If Darwin was correct, our brains got as big and dominant as they are today because of sex: women dig brainy guys. But what if Darwin was incorrect? What if our brains kept developing simply because they could, thanks to something as deceptively simple as a baby sling?
"Upright female hominins walking the savannah had a real problem: their babies couldn't cling to them the way a chimp baby could cling to its mother," explains archaeologist and anthropologist Timothy Taylor, Professor of the Prehistory of Humanity at the University of Vienna and author of THE ARTIFICIAL APE: How Technology Changed the Course of Human Evolution. (His Twitter is @artificialape.) "Carrying an infant would have been the highest drain on energy for a hominin female - higher than lactation. So what did they do? I believe they figured out how to carry their newborns using a loop of animal tissue." While hard evidence of slings hasn't been found, Taylor explains their existence can be inferred, the same way that surviving bones of fossils allow researchers to infer lungs and organs, and stone tools allow them to infer items made from wood, sinew, grasses and leather.
As humans tucked their young offspring into a pouch, like two-legged marsupials, babies were then able to leave the womb without having completed their development. Underdeveloped, a human child could continue to grow and develop within the snug safety of the pouch - a "fetus in the sling." Thus, it was this human-kangaroo technology, the baby sling, that allowed our wee lil' heads to grow bigger and bigger, not Darwinian sexual attraction.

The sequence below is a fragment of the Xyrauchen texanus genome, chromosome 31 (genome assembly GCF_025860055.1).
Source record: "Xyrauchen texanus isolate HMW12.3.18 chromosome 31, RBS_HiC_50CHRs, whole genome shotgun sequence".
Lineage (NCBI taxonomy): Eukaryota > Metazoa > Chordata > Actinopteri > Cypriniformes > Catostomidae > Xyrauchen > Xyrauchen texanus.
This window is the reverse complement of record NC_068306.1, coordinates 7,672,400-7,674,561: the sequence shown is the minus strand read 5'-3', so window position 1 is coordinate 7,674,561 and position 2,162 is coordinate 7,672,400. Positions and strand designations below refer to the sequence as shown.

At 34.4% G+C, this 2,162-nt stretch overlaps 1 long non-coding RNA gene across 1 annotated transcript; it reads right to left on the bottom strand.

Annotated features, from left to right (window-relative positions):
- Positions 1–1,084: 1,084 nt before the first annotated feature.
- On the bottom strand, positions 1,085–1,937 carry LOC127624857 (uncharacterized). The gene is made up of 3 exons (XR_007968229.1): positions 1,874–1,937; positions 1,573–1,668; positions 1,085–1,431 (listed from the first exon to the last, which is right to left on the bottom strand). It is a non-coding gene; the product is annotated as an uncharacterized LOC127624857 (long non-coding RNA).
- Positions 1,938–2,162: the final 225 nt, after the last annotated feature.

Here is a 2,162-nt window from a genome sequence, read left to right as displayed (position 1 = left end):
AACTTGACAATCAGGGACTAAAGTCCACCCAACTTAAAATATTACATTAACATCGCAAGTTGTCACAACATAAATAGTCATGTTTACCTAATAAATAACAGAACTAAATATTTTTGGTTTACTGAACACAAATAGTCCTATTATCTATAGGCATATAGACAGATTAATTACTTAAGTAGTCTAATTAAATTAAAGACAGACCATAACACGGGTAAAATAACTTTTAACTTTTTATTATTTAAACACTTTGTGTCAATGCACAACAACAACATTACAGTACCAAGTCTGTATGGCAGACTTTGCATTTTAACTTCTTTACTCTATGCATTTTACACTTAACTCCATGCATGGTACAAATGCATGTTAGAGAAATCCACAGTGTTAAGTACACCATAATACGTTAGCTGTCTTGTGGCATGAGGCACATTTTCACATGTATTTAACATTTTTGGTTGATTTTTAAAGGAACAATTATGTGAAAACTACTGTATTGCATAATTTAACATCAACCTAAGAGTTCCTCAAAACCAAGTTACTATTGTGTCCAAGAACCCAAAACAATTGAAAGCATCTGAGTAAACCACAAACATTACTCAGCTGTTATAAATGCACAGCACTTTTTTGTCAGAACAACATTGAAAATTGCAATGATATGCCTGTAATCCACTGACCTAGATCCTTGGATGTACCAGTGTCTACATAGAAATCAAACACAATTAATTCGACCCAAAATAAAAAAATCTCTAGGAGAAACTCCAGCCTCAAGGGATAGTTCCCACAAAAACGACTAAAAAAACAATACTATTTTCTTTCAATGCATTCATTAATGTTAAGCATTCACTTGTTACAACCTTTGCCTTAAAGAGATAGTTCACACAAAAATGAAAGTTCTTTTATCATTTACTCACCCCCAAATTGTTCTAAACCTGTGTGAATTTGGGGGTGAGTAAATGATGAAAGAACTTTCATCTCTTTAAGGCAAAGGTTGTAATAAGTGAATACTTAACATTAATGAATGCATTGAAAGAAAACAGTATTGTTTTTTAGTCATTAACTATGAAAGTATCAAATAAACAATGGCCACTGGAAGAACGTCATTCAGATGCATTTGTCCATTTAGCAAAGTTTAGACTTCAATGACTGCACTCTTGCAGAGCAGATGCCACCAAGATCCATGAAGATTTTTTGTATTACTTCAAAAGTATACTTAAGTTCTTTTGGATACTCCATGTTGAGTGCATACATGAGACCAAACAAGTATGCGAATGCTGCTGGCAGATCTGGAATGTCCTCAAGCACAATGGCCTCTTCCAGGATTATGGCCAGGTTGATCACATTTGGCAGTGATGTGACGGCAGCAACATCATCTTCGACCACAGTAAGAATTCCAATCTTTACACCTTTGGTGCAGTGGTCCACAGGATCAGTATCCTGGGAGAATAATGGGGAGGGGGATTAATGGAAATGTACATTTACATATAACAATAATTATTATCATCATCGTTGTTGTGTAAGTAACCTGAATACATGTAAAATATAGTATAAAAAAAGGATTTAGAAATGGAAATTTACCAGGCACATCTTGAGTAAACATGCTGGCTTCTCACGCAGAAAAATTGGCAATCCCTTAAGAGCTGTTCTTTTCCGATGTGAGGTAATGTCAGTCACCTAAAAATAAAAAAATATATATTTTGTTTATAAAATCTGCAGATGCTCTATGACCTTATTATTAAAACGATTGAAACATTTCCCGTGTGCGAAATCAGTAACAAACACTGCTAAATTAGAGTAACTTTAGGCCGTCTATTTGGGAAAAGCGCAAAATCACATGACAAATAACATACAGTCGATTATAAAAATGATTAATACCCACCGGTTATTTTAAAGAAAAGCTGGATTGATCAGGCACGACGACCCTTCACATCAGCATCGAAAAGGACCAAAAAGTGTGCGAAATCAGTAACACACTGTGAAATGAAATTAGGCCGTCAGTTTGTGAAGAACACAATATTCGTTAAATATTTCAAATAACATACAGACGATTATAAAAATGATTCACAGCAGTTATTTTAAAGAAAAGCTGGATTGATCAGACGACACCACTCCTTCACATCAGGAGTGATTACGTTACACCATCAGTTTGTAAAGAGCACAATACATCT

The sex explanation also doesn't make sense from a biomechanical perspective. For two big reasons: (1) walking upright means having a narrower pelvis, which would act as a cap on the size of a baby's head; (2) walking upright calls for a shorter digestive tract, which makes it more difficult to support our big, energy-hungry brains. "Clearly our big brains did evolve, but I think Darwin had the wrong mechanism," says Taylor. "I believe it was technology. We were never fully biological entities. We are and always have been artificial apes."
In short, sexual preference didn't cause baby heads to develop and grow after birth, rather technology permitted it to happen. And increasing brain mass relative to body mass, a measure of intelligence known as encephalization, is how Taylor solves the paradox of the smart-biped. "Once you have slings to carry babies, you have broken a glass ceiling - it doesn't matter whether the infant is helpless for a day, a month or a year. You can have ever more helpless young and that, as far as I can see, is how encephalization took place in the genus Homo."
What I find fascinating about this perspective is the way technology has allowed us to survive and become less fit, less lean, less fabulous. Over the last 30,000 years, cutting tools have allowed our fingernails to become less sharp, advances in surgical implants have permitted our biological eyesight to worsen, while computers have enabled us to outsource our memories, arguably reducing our intelligence. (Neanderthals had bigger brains that we do, plus they were known to be symbolic thinkers who most likely made art.) Those who advocate overcoming these accumulated biological deficits through technology - specifically implants that turn us into cyborgs - are, in a way, attempting to get us back to how we started out, to return us to nature. (image)